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The Assembly approved a bill lifting the civil statute of limitations on certain sexual offenses by a 71-0-5 vote Monday evening. It now heads to Gov. Murphy to sign.

The measure was on the board list to take up for the 1 p.m. Assembly voting session and expected to pass early on in that session. However, it ended up among the final bills to be heard, with the vote coming at 6:45 p.m., as issues came up over the bill’s tort claims language regarding public institutions.

Both the Senate and Assembly may still consider amendments regarding impact on public entity immunity laws. But time ran out Monday to make such tweak.

In its current form, A-3648 would extend the statute of limitations from two years to seven years for adult victims of sexual assault and expand the categories of defendants liable in such actions.

It also creates a limited window so child victims from the past are not shut out of filing suit against their abusers.

The Senate approved S-477, the companion bill championed by Sen. Joseph Vitale (D., Middlesex), on March 14 by a 32-1 vote.

After nearly 20 years of trying to get the bill through the Legislature but never quite reaching the finish line, the bill’s passage Monday marked a significant milestone, say victims’ advocates.

Once signed by Gov. Murphy, A-3648/S-477 would go into effect on Dec. 1, 2019.

Among those in attendance in the Assembly gallery on Monday were Tom McCutcheon, 59, of Brielle, Monmouth County, who claims he was abused at the DelBarton School in Morris Township—a private school run by the Order of St. Benedict of New Jersey—by a priest there when he was 15. He said the bill, once signed into law, would benefit his case.

“I was abused on Jan. 1, 1976, and I’ve never forgotten the abuse. Not for a second,” McCutcheon said before the Assembly voted.

McCutcheon said he didn’t make the connection between the abuse and the damages it caused him until some 40 years later, on March 11, 2015, when he was 55.

“The change in the legislation changes the legal approach, and it makes it such that the defense can no longer argue to block me based on a statute,” he said. “They have been trying to do so. In this case, the statute will be lifted and allow me to walk through, and hopefully, be able to progress the way I have wanted to all along, which is to expose what has happened and hold them [the Catholic Church] accountable.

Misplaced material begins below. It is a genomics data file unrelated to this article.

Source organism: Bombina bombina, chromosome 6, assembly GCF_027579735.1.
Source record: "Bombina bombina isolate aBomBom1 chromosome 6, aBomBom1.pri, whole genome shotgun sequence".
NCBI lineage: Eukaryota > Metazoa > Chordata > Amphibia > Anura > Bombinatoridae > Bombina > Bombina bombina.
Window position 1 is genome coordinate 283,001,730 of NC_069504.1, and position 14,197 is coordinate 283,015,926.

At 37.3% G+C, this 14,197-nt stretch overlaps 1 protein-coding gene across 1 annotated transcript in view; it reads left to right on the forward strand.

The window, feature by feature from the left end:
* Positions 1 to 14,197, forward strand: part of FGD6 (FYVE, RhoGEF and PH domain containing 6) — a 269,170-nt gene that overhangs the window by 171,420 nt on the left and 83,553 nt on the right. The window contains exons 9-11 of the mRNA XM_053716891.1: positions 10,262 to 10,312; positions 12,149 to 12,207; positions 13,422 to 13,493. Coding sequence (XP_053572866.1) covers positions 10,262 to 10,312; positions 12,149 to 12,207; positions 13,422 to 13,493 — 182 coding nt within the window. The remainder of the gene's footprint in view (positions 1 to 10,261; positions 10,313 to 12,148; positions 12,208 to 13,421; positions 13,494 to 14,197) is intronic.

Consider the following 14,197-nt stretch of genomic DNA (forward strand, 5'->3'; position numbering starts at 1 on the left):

“I’m delighted it is progressing in the direction of the governor’s desk,” McCutcheon said. “I look forward to seeing him sign it.”

The bill, once enacted, provides the following:

  • A two-year window from enactment for the filing of any civil case alleging adult or minor sexual abuse that occurred in the past;
  • That anyone under 18 who has been sexually abused in the past be able to bring a cause of action within the next two years;
  • That those who were sexually abused in the past as minors and who miss the two-year filing window be able to bring their cause of action until age 55;
  • That those 55 and older who allege delays in connecting past abuse to damages have an opportunity to seek justice through the courts—a period of seven years from the point they made that connection.

Assembly Democrats Annette Quijano (D-Union), Valerie Vainieri Huttle (D-Bergen), and Miley Jasey (D-Essex), primary sponsors of A-3648, issued a joint statement just after 7:30 p.m.

“The current statute of limitations cannot be justified given the horror experienced by victims of sexual assault and rape,” they said in the statement. “A two year statute of limitations for civil action is clearly not enough.

They added, “Many survivors need the time to find the strength to confront their abusers and get the justice they need and deserve. We must recognize the incredible stress, turmoil and pressure victims feel when dealing with their abuse and adjust the law accordingly to allow enough time for them to begin to heal.”

New Jersey’s bill is something of a hybrid between laws in Delaware and Connecticut. Delaware’s legislation provided a two-year window, but it did not address victims of child sexual abuse who missed the filing window. Connecticut, after a scandal in 2002, changed its statute of limitations to allow victims of child sexual abuse to file claims until age 48.